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Thursday, January 23, 2014

The Hardy Issue

Greg Hardy finished the year strong - 46% of his sacks coming in the
last two regular season games.

The week before, he was talking hometown discount and staying. After,
those seven sacks and a Pro Bowl bid may have inflated him past the
point of reasonability. I'm sure Leigh Steinberg (who may as well be on
Panthers' payroll after the 2011 spending sprees) isn't going to go easy
on anyone after that two week span legitimized Hardy's dream contract.

But, does that price Carolina out?

Carolina seems destined toward using the franchise tag on the moody
Hardy. I doubt a quick deal will get done, and that's the next step.

Carolina could let him walk, of course. They get nothing in return.
They also don't have to spend almost $12 million in cap on a guy with no
long term security.

Holding him in the cap hell of the franchise tag could be harmful in
other ways. If he's not eventually on the team, it's impossible to be
compensated for holding all that money that could've otherwise been
spent on replacements. Which, to get to a point, is the issue at hand.
Can Carolina afford to make this deal? After a certain price point, it
will be tough to simply squeeze Hardy and Cam Newton contracts into the
$17 million that's available and have room for other things (like the
tons of other free agents or the seven 2013 starters that are free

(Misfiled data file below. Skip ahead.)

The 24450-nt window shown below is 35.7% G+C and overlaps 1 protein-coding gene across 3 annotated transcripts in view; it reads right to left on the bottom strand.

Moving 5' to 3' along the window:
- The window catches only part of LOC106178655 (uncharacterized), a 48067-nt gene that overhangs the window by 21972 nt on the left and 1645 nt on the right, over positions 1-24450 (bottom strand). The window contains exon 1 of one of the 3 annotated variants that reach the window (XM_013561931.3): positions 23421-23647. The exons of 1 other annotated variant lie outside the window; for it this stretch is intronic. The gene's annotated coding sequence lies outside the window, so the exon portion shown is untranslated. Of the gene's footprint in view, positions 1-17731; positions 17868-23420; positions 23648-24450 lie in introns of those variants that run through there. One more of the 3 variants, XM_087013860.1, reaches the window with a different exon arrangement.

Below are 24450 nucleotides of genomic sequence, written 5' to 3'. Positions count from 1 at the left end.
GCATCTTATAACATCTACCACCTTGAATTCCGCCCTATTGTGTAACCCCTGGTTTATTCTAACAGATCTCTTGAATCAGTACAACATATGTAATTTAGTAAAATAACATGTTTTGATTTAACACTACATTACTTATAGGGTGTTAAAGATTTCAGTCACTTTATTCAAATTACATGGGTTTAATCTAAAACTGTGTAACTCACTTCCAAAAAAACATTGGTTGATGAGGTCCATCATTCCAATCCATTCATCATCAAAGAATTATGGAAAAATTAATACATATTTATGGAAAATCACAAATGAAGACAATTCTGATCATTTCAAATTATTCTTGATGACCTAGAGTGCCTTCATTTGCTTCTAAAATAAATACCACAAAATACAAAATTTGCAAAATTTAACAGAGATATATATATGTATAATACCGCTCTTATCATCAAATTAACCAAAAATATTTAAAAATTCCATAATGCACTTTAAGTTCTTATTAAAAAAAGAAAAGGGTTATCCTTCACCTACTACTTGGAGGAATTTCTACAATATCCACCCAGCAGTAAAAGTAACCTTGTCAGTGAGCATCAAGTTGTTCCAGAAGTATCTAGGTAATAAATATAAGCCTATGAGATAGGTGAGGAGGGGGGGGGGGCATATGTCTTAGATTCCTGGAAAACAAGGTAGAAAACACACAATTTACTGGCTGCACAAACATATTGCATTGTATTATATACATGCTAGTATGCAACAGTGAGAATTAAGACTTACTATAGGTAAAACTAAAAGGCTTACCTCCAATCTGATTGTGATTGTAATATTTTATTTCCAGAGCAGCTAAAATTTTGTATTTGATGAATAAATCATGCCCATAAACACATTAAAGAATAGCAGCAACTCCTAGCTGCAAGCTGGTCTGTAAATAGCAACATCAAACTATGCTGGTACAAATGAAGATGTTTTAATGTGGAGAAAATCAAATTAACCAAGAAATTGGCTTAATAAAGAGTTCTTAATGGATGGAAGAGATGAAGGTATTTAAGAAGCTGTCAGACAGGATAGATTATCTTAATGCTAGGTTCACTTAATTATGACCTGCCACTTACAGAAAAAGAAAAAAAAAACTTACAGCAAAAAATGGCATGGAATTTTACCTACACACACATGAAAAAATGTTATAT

agents).

And while holding off the Cam decision is possible, it's nothing I'd
want. They can, before the draft, choose to extend Newton's contract by
the one year deal written in, which is essentially a franchise tag.
That buys them 2014 and 2015 to do a new deal, which comes with one
major benefit.

He doesn't cost anything extra this year.

But that comes at potential long term security issues there - and at
best, if you get a deal done, it's had an extra year or two to get
higher. I know that QB deals have escalated significantly in the last
two years, and that's not going to get better suddenly. At least DE
deals have been reasonable in some form, where guys like Cliff Avril and
Michael Bennett took one year deals but remained productive.

Which, that's another situation. If Bennett is a similar player, and
cost under $5 million last year, the dropoff is minimal (8.5 sacks, not
much older, and he's a good all around defender like Hardy is). If a
long term deal is $8 million, which is what Carolina tried to get Hardy
to sign in the preseason, the difference between the two becomes Captain
Munnerlyn.

So which is better? Hard to say. I think, if you can reasonably
deal with Hardy, make it happen and move on. He's a key piece. If not,
get someone less expensive and keep moving.
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